Article 37 stipulates the work of Educational mediators for Roma pupils or pupils from socially deprived families or those that have been excluded from education for a longer period of time. The educational mediators undertakes activities to prevent school drop-out of individual pupils, activities to inform the family about the possibilities and access to education, sensitizes the population and the employees within the primary school about the needs of the vulnerable groups and collaborates on regular basis with the teachers and professional support staff to improve the achievement of the pupils. The educational mediators are chosen on the basis of public announcement after a school declares the need for such person to be included in the work of the school (a vulnerable pupil is enrolled or about to be enrolled in the school).

In addition, the primary schools are also obliged to organize remedial classes for pupils who fail to show satisfactory results in certain subjects (Article 31). The remedial classes can be organized on request of the parents, the pupils or the teacher. The remedial learning is planned according to the needs of the pupil. The school prepares a monthly schedule for remedial classes for each subject (Article 33). Article 142 also stipulates that the pupils from grade 6 to 9 who have unsatisfactory grades in two subjects to receive remedial learning in June (that lasts for at least 30% of the teaching time in regular curriculum for the subject) and if the pupils fails to satisfy the criteria during the remedial classes they can also take remedial exam (in June or August). If the pupils fail the exam or if they have more than two negative grades than they repeat the grade. There is a special Bylaw to further organize the remedial learning.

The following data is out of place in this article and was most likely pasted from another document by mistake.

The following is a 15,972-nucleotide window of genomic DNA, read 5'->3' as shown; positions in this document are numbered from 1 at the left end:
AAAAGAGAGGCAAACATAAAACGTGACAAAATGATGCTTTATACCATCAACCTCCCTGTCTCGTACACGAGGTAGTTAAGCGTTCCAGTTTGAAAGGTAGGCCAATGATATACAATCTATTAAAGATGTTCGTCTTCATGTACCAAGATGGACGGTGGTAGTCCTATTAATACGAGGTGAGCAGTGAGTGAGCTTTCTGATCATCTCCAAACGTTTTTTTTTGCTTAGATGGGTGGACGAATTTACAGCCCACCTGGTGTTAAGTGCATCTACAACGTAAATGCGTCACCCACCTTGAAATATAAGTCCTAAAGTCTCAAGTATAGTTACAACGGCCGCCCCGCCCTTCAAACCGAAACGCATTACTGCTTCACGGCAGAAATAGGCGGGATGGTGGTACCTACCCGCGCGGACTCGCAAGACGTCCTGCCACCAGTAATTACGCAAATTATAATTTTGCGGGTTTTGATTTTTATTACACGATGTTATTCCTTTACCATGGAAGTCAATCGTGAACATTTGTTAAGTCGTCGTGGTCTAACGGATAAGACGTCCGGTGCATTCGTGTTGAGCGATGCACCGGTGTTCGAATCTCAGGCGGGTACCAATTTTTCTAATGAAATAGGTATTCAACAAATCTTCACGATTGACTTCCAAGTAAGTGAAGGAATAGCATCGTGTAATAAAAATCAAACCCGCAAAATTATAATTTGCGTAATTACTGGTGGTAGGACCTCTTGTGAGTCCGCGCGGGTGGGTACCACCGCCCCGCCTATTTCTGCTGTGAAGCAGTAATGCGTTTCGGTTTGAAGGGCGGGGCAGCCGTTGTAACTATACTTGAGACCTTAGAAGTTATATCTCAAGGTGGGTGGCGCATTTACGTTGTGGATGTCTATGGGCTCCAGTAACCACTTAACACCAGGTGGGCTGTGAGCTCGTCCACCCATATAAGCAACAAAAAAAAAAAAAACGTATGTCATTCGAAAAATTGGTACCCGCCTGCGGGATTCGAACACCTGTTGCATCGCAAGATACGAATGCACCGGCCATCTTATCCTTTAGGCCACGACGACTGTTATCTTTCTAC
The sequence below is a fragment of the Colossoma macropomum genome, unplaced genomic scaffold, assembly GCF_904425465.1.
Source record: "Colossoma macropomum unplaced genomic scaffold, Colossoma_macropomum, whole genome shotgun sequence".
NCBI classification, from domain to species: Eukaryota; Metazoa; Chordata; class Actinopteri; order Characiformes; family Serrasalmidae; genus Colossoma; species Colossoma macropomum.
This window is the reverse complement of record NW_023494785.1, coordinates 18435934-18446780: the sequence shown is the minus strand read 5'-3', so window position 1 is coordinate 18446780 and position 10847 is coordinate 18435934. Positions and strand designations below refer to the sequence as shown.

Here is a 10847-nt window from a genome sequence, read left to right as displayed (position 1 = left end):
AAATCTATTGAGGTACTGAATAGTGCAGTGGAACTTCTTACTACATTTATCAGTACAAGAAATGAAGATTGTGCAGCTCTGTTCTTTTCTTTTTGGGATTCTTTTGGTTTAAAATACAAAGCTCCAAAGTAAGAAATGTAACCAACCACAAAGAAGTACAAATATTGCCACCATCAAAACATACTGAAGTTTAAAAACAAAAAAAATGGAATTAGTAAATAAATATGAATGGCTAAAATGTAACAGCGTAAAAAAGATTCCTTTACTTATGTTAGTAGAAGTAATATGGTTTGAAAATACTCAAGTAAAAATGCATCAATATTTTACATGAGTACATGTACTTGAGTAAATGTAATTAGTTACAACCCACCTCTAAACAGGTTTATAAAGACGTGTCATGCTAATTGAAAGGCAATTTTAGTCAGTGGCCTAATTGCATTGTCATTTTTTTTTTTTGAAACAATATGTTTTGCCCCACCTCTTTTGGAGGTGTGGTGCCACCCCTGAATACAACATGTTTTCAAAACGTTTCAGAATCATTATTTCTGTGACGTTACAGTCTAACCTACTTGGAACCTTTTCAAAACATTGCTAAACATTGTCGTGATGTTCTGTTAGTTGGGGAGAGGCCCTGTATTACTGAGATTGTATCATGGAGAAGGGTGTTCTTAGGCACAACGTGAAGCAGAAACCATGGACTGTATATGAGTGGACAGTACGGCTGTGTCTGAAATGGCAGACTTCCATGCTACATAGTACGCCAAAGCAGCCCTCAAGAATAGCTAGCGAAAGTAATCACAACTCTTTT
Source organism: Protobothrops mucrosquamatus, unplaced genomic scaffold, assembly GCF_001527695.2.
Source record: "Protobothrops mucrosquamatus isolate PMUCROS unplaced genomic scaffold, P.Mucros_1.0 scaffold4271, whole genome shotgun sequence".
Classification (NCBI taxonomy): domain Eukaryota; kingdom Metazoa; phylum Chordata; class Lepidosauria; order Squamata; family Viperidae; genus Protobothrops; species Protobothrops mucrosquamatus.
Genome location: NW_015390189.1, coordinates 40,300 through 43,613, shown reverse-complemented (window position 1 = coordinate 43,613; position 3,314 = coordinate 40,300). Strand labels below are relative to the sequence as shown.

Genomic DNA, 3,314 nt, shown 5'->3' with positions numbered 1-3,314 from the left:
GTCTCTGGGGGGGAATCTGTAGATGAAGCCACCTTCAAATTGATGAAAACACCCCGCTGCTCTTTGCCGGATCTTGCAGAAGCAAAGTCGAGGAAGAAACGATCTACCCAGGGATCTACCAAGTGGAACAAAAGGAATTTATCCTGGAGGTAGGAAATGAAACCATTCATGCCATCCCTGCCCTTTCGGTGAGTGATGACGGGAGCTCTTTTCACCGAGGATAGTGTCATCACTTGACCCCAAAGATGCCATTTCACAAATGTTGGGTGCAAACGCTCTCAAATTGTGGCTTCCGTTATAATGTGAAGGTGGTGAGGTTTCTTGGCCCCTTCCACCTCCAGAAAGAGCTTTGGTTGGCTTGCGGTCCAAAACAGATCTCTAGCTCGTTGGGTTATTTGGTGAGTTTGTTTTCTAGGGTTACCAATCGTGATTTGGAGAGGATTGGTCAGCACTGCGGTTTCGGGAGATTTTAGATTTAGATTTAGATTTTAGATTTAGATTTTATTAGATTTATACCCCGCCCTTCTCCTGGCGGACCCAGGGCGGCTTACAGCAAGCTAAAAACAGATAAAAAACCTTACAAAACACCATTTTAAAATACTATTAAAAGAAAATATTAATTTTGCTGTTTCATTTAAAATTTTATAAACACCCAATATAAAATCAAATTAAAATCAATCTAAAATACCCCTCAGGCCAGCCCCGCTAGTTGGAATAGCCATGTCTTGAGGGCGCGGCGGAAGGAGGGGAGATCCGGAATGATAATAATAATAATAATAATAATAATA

The Law for secondary education defines that remedial learning is organized for pupils that show continuous low achievement (Article 48a). The pupils who attend remedial learning need to attend it for at least a month with four teaching hours for each subject. Article 49 also stipulates that pupils with unsatisfactory grades at the end of the school year can pass a remedial exam (they can have two attempts at passing). Article 51b also stipulates that the school should prepare a schedule for remedial classes. Article 48b also allows for pupils to receive help from a tutor if their grade for a certain subject is lower than 5 (highest grade). The tutors are volunteers who are trainee teachers and their work is also organized by the Program for tutoring in secondary education which is similar with the one for primary education.